The cannabis sector is slowly emerging from its long period of prohibition, and the investment opportunities are turning heads. Retail investors believe in the industry’s future and want to participate before regulations change. The institutions covering the sector are keeping a close eye on it even if most have yet to dip their toes in.
The cannabis industry constitutes a new frontier in investing and is ripe with growth opportunities. The hype and speculative froth of 2018 and early 2021 has burned off, and the market is right sizing: Valuations are more reflective of actual profitability, as cannabis companies suffer from the same dearth of capital as other areas of the private markets even as more US states legalize cannabis use.
So, How Did We Get Here?
This is not the first time US consumers have had access to legal weed. In the colonial era, governments encouraged cannabis cultivation. The Virginia Assembly required farmers to grow hemp, a non-psychoactive cannabis variety used in the production of sails, ropes, and other textiles, and George Washington and Thomas Jefferson, among others, produced the crop. By the late 19th century, consumers could buy psychoactive cannabis at their local pharmacy.
The US government made its first foray into this otherwise free market in 1906 when it required that cannabis-infused products be labeled as such. But the real change in the perception and regulation of cannabis came with the Marihuana Tax Act of 1937, which ushered in the Reefer Madness era. Spearheaded by Harry Anslinger, commissioner of the Federal Bureau of Narcotics (FBN), a precursor to the Drug Enforcement Agency (DEA), the law sought to criminalize the sale and possession of cannabis. As the years progressed, cannabis became associated with the countercultural movements and anti-war protests of the 1950s, 1960s, and 1970s, and new laws imposed ever more severe penalties.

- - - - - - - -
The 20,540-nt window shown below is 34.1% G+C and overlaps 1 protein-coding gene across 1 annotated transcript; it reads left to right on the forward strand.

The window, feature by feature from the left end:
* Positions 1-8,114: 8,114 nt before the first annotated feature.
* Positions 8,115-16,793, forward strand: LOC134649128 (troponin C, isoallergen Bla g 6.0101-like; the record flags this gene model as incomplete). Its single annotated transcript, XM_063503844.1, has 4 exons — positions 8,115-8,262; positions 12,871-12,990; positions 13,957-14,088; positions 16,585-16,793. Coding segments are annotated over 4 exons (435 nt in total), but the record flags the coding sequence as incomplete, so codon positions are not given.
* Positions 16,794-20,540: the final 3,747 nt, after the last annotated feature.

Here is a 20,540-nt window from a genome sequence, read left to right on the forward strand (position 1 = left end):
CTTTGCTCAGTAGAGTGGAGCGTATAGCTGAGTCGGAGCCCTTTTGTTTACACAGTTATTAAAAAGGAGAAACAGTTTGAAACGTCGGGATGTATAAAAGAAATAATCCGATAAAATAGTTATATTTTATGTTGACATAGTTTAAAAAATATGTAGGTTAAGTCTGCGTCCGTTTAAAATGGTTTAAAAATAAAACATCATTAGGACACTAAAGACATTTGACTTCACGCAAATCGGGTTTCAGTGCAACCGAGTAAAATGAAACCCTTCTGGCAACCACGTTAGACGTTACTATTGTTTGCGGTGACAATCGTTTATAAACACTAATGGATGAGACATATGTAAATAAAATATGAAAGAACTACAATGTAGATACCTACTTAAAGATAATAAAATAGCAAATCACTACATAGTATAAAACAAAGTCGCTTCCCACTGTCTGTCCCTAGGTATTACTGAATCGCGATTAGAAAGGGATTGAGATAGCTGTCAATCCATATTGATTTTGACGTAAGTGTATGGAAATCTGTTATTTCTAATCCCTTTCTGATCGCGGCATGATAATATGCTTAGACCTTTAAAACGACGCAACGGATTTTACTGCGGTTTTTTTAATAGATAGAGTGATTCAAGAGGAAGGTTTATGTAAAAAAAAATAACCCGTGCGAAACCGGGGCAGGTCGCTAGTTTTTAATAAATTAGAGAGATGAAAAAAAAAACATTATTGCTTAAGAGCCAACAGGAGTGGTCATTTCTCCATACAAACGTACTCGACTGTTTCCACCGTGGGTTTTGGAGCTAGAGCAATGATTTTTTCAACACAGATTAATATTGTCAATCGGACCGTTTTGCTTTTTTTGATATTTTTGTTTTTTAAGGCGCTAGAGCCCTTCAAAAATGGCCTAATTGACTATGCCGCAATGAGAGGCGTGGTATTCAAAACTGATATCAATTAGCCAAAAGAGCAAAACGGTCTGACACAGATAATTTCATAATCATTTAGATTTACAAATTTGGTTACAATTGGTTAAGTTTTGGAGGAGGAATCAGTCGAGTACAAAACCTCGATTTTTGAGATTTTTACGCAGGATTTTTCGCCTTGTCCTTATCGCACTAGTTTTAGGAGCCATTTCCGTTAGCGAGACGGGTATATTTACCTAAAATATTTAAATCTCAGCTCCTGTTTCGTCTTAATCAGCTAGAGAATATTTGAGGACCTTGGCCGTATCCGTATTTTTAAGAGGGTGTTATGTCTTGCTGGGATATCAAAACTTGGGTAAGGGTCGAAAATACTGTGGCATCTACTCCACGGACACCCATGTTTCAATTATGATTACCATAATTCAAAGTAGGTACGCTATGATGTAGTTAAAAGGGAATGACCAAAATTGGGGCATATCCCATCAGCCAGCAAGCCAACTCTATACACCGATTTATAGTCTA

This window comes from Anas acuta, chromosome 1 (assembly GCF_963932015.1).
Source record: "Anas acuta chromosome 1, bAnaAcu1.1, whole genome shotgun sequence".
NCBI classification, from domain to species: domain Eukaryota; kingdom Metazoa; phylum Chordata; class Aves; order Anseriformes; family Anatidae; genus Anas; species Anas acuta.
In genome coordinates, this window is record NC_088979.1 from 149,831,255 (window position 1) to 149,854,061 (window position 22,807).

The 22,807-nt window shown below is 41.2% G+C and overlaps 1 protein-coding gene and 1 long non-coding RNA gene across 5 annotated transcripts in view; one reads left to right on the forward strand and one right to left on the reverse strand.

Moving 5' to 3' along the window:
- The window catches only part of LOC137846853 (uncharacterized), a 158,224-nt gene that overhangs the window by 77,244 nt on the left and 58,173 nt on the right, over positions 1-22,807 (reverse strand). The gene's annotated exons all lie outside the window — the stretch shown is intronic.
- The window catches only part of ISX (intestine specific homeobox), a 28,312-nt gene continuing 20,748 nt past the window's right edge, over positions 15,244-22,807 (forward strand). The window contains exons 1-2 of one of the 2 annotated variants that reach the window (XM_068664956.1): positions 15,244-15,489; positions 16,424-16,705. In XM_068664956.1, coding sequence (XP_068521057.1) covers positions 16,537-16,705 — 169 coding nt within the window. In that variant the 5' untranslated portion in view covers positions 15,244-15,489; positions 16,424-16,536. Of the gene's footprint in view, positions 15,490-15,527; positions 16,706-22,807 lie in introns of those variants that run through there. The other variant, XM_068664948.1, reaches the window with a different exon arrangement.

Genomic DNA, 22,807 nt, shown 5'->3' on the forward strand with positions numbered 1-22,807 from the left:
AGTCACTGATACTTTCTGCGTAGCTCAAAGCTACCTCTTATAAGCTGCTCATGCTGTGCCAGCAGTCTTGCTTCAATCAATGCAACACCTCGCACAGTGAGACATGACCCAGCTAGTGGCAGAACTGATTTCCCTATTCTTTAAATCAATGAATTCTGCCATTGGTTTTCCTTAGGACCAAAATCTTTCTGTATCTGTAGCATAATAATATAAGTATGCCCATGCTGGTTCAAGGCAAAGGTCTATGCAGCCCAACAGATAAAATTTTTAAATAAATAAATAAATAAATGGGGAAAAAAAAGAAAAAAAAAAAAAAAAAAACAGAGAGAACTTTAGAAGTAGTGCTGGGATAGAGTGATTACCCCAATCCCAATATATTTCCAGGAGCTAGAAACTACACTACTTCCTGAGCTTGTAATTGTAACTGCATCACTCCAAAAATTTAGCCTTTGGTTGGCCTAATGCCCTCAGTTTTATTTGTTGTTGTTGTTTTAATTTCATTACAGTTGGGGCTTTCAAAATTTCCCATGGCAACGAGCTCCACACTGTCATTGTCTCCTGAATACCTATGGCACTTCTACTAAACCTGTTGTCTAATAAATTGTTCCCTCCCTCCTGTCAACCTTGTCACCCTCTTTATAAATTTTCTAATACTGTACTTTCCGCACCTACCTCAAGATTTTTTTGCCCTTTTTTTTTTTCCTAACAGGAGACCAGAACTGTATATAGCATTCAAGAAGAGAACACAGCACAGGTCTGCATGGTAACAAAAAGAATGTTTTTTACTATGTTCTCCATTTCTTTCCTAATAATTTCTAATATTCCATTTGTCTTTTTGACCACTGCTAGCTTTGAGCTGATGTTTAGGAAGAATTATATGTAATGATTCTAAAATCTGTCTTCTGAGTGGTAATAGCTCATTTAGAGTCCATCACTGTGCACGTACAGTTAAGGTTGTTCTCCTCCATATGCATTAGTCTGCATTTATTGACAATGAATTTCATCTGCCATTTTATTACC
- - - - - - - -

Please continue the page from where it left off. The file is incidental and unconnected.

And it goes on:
But in the last few decades, amid a slow change in sentiment, the pendulum has begun to swing back, and prohibition has given way to pre-Anslinger acquiescence if not acceptance. California became the first state to legalize medical cannabis in 1996, and Colorado and Washington became the first to legalize recreational use in 2012. Today, recreational cannabis is legal in 23 states and its medical use in many more. Still, psychoactive cannabis remains illegal at the federal level.
Today’s Fragmented Landscape
But as more states legalize cannabis, more Americans favor federal legalization. Young people are drinking less alcohol and consuming more marijuana. The stigma associated with cannabis use has dissipated. Among older cohorts, the market for cannabis wellness products shows great growth potential.